Strategic Marketing Practice Considerations in Family Business in Nigeria

By Adegbuyi, Omotayo | New England Journal of Entrepreneurship, Fall 2009 | Go to article overview

Strategic Marketing Practice Considerations in Family Business in Nigeria


Adegbuyi, Omotayo, New England Journal of Entrepreneurship


The purpose of this study is to fill a gap in the literature by examining a medium-sized firm. Most modern economies are characterized by a significant group of middle-sized firms, still owner-managed, but with multimillion naira turnovers. Many of these remain family companies and constitute an important reservoir of business initiative. One such family business is the focus of this research. The results of the study suggest that neither the existing typologies of small firm approaches to marketing nor the formal models of marketing attributed to big companies necessarily characterize the marketing planning and management of family business in Nigeria.

Keywords: Depth evaluation, family companies, medium-sized firm, modern economies, multimillion naira turnovers.

For sustained profitability, business has to identify and approach its potential customers in an informed, organized, and controlled way. Business has to offer customers some benefit at a price they are willing to pay and at the same time organize its affairs to ensure that it makes adequate profit. Irrespective of the people involved and the methods adopted, success requires analysis, planning, and control (Kotier 1984). This paper is concerned with the strategic marketing activities.

Family firms are rarely recognized as aggressive growth companies (Blake and Saleh 1995), yet growth is important to family firm survival (Ward 1987). Poza (1989) indicated that family firms must consider growth strategies to avoid the decline or loss of the family business, to promote continuity and family unity, and to save jobs and create wealth. Unique challenges arise in achieving growth while also maintaining control of the family business (Goffee 1996). To date, research-based insights into family firm growth strategies and implementation approaches are quite limited (Sharma, Chrisman, and Chua 1997), and comparative studies are rare (Dyer and Handler 1994). The current study seeks to address this shortcoming by examining the strategic marketing practice considerations in family business. Specifically, the research seeks to explore the following questions: What are the strategies family firms use to pursue growth? Are these strategies different than those used by large and small firms? What specific marketing tools do family firms use to implement the strategies?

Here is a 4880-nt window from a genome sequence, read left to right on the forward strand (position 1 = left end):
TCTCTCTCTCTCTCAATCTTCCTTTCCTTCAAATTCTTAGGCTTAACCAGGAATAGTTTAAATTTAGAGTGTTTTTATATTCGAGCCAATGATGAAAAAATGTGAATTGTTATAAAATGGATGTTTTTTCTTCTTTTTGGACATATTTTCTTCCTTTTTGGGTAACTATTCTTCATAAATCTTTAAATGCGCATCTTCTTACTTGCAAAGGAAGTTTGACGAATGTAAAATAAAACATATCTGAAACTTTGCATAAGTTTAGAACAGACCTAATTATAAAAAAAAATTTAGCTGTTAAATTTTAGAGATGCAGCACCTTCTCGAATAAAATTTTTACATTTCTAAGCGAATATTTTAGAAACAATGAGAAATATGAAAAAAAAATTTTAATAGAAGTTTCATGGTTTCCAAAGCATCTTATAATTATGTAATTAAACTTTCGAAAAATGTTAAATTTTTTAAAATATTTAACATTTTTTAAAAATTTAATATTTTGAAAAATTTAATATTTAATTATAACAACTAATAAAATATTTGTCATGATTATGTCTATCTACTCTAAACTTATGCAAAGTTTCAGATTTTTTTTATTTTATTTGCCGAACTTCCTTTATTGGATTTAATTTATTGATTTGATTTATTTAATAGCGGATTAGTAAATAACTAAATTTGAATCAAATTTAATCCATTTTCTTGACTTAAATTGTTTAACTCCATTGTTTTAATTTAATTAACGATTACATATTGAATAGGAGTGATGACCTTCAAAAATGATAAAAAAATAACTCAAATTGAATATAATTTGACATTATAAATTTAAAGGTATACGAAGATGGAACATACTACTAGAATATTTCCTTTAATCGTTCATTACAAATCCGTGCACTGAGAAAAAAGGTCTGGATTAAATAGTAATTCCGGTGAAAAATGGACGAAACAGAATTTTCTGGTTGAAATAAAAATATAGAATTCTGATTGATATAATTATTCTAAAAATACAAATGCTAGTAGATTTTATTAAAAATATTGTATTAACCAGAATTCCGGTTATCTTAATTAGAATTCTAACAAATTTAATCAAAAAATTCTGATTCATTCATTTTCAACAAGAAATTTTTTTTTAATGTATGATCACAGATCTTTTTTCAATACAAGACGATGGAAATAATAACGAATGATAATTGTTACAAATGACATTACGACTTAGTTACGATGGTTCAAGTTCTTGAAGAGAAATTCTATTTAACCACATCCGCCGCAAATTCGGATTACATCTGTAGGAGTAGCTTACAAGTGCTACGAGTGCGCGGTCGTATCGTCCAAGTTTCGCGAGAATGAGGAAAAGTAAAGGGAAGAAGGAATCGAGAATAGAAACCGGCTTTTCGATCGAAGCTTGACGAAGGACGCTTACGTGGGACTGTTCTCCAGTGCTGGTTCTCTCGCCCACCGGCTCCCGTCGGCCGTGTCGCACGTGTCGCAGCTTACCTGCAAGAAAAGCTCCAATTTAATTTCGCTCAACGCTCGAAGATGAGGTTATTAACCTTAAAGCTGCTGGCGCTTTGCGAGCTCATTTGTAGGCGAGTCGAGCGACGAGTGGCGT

Background

When the austerity measures failed to work in Nigeria in 1986, the Structural Adjustment Programme (SAP) prescribed by the World Bank and the International Monetary Fund (IMF) was introduced. SAP was the all-powerful prescription, which the World Bank and IMF recommended as the last resort for bailing developing nations out of their strangulating debts. It is normally a very bitter purgative pill. It is gratifying to say that SAP, in spite of all the criticisms against it, has succeeded to some extent in correcting the anomalies in the Nigerian economy.

Among the reasons for the introduction of SAP by the Babangida administration in 1986 was to restructure and diversify the productive base of the economy in order to reduce dependence on the oil sector and imports. The expected impact of these measures was the discouragement and consequent reduction of importation on the one hand and the stimulation and consequent increase in the local production of goods and services formerly imported on the other.

Active persuasive measures by the SAP helped Nigeria to ban items such as bottled water, soft drinks, carbonated drinks, and stout. This opened the way for indigenous industries, which are mostly family-owned businesses, to take on the challenge to turn out new local alternatives to foreignmade goods. Thus, marketing outlets today display innovations of invariably all types of consumer goods formerly imported into the country. In particular, the recent growth in the soft drink chain industry has resulted in fierce competition. Classic Beverages Nigeria Limited (a family-owned business) has responded to this challenge with the introduction of Lacasera to compete with other soft drinks in the market. …

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